US farm officials called time on the drop in palm oil
prices, citing the turn in the production cycle in South East Asia to a
seasonal low at a time when values near their lowest since 2010 are attracting
a "keen interest" from importers.
The US Department of Agriculture said that palm oil prices "could
soon stage a modest rally" after a fall which drove Kuala Lumpur to a two-year
low of 2,220 ringgit a tonne in December, near where they remain, down 30% over
the past year.
While stocks of palm oil remain near record highs in Malaysia,
the second biggest producing country, and "are reported to be even larger" in
top-ranked Indonesia, where palm data is less accessible, output is suffering a
Malaysia on Monday reported a 19% slide in palm oil production last month, from January.
Meanwhile, low values, at among their lowest since August
2010, are attracting buyers whose access to other oilseeds, such as soyoil, has
been hampered by poor crops last year.
"Many importing countries are developing a keen interest in
these low palm oil prices," USDA analyst Mark Ash said, in follow-up comments
to the department's Wasde crop supply and demand report released on Friday.
Higher imports by India, the top vegetable oil buyer, "are
inevitable" despite a rise in import duties to 2.5%, from zero, and a weakening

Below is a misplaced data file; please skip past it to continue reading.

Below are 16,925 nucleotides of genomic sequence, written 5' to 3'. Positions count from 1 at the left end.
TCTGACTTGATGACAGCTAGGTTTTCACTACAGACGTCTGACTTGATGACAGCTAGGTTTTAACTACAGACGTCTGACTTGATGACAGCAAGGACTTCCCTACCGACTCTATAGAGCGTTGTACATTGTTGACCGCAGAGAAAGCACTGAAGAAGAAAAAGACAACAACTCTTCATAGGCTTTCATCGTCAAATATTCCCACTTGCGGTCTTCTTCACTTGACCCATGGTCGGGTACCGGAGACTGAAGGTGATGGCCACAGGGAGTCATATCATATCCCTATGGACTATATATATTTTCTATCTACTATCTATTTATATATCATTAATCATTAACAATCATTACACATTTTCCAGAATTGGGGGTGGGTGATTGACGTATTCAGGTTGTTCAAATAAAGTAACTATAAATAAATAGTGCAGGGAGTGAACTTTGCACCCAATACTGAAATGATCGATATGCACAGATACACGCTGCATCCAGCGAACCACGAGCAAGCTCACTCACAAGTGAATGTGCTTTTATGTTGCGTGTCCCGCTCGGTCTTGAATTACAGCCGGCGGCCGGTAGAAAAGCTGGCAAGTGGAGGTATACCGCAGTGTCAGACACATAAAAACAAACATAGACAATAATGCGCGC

rupee, which makes purchases of assets denominated in other currencies more
(While Kuala Lumpur hosts the benchmark palm oil futures
market, cash trading in the vegetable oil is typically undertaken in dollars.)
"The main reason is that total vegetable oil consumption for
India is expected to increase 7% in 2012-13 to 18.1m tonnes," Mr Ash said.
"At the same time, domestic production for oilseeds and
vegetable oils is estimated up by only 0.4% this year, which would leave a
considerable deficit to be filled by imports."
India's raised palm oil import duty "may have little impact",
given that it is being more than offset by lower prices.
European Union demand for palm oil may also show an
especially strong pick-up from the spring, when higher temperatures allow the
use of biodiesel based on the vegetable oil.
Palm's relatively high freezing temperature prohibits the
use during temperate winters of biodiesel based on the oil.
"When it warms up, trade could accelerate because the cost
of palm oil-based biodiesel in Europe compares favourably with petrodiesel," Mr
Furthermore, the "historically-large price discounts for
palm oil compared to soyoil and other oils could quickly raise its use in the
EU edible oil market as well".
Malaysian data showed its exports to India rising 9%
month-on-month to 188,000 tonnes, with shipments to Europe soaring 40% to
Imports by the Netherlands were particularly strong, up 43%
to 169,000 tonnes, the biggest monthly total in more than four years.
However, exports to China, typically the second biggest palm
purchaser, fell 12% to 237,000 tonnes, reflecting a rise in inventories at
Chinese ports to 1.4m tonnes, attributed to stockpiling late in 2012.